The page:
A young adult fiction anthology of 15 stories featuring contemporary, historical, and futuristic stories featuring witchy heroines who are diverse in race, class, sexuality, religion, geography, and era.

Are you a good witch or a bad witch?

Glinda the Good Witch. Elphaba the Wicked Witch. Willow. Sabrina. Gemma Doyle. The Mayfair Witches. Ursula the Sea Witch. Morgan le Fey. The three weird sisters from Macbeth.

History tells us women accused of witchcraft were often outsiders: educated, independent, unmarried, unwilling to fall in line with traditional societal expectations.

Bold. Powerful. Rebellious.

A bruja’s traditional love spell has unexpected results. A witch’s healing hands begin to take life instead of giving it when she ignores her attraction to a fellow witch. In a terrifying future, women are captured by a cabal of men crying witchcraft and the one true witch among them must fight to free them all. In a desolate past, three orphaned sisters prophesize for a murderous king. Somewhere in the present, a teen girl just wants to kiss a boy without causing a hurricane.

From good witches to bad witches, to witches who are a bit of both, this is an anthology of diverse witchy tales from a collection of diverse, feminist authors. The collective strength of women working together—magically or mundanely–has long frightened society, to the point that women’s rights are challenged, legislated against, and denied all over the world. Toil & Trouble delves deep into the truly diverse mythology of witchcraft from many cultures and feminist points of view, to create modern and unique tales of witchery that have yet to be explored.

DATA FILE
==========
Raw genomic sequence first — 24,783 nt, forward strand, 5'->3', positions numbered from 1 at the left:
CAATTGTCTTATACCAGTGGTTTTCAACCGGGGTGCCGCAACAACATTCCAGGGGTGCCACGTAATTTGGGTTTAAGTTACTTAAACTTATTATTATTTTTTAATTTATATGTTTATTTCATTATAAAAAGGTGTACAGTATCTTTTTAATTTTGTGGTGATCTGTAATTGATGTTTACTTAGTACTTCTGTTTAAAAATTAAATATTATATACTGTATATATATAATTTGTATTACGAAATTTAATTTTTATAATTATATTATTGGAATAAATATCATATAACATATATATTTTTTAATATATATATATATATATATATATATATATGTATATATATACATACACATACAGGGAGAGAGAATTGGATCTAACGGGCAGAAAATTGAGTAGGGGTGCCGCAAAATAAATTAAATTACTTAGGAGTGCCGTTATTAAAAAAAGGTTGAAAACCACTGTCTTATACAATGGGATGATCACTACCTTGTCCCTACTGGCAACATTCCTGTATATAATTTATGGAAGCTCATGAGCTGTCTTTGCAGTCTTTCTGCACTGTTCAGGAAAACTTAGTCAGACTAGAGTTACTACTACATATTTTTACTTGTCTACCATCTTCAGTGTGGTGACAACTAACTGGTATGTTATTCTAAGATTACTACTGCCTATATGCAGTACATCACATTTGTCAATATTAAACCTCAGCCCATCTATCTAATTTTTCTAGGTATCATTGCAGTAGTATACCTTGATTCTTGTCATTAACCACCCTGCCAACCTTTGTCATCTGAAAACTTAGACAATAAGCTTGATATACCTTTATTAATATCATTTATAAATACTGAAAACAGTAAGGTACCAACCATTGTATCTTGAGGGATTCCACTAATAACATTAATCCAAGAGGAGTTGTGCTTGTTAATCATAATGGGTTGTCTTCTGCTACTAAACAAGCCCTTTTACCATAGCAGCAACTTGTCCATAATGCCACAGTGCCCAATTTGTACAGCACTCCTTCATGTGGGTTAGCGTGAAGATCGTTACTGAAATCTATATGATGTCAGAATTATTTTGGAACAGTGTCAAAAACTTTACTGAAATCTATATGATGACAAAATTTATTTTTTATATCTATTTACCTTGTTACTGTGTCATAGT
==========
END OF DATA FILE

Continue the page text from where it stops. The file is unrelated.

My Thoughts:

Gay witches. Enough said. Read the book. Okay…maybe I have a little bit more to say. But really, you might not need any more than that. If you find yourself wanting a bit more…read on 😉

I absolutely loved this book! A group of women writers decided to get together and write a little bit of magic (pun intended) with this one and it’s truly amazing! It’s a YA collection of short stories (although if you’re not usually into YA, do not be turned off at all. It’s nothing like typical YA that I have read. Without a doubt, it’s for readers of all ages) that covers stories about magic, witches, feminism, diversity, empowerment, sexuality, diversity, queerness and so much more. What?! I know…run to your local Indie and pick it up today!

Although I loved all of the stories, my favorite one, by far, was Why They Watch Us Burn by Elizabeth May. Ohhh it was so good, that I cried throughout the reading and immediately re-read it the second I finished. It was powerful, heartfelt, relatable, and touched something in me that reminded me of how much I love my life and how proud I feel for being who I am despite what other people may think. It was one of those sort of pieces. In fact, so many of the stories touched me personally.

As a lesbian, I sometimes feel a little witchiness in me and society, my family, the church, politicians, or anyone else be damned…I will thrive. So when I watch, read, or hear anything about people being on the outskirts of the ‘norm’ of society and feeling shunned for it, my guard immediately goes up and I go into defense mode. Be it witches, cultures from other parts of the world, people of color, LGBTQ+, women, people with disabilities, etc. I become protective, ready to strap on my marching boots and pull those people in a little bit tighter around me, so we can shield each other and stand up for one another as a good army should. That’s exactly the same feeling I got when reading this collection. I felt myself wanting to scream from the rooftops…OKAY PEOPLE, LET’S GET INTO FORMATION. That doesn’t happen often when I’m reading a book, but when it does…I get the chills because I know I’m reading something special.

Overall, this is one of the best short story collections that I have read and I highly suggest grabbing yourself a copy! I couldn’t put it down. It’s out now and would make a perfect gift for the witch, women, gay or feminist in your life…or for the person living beside one 🙂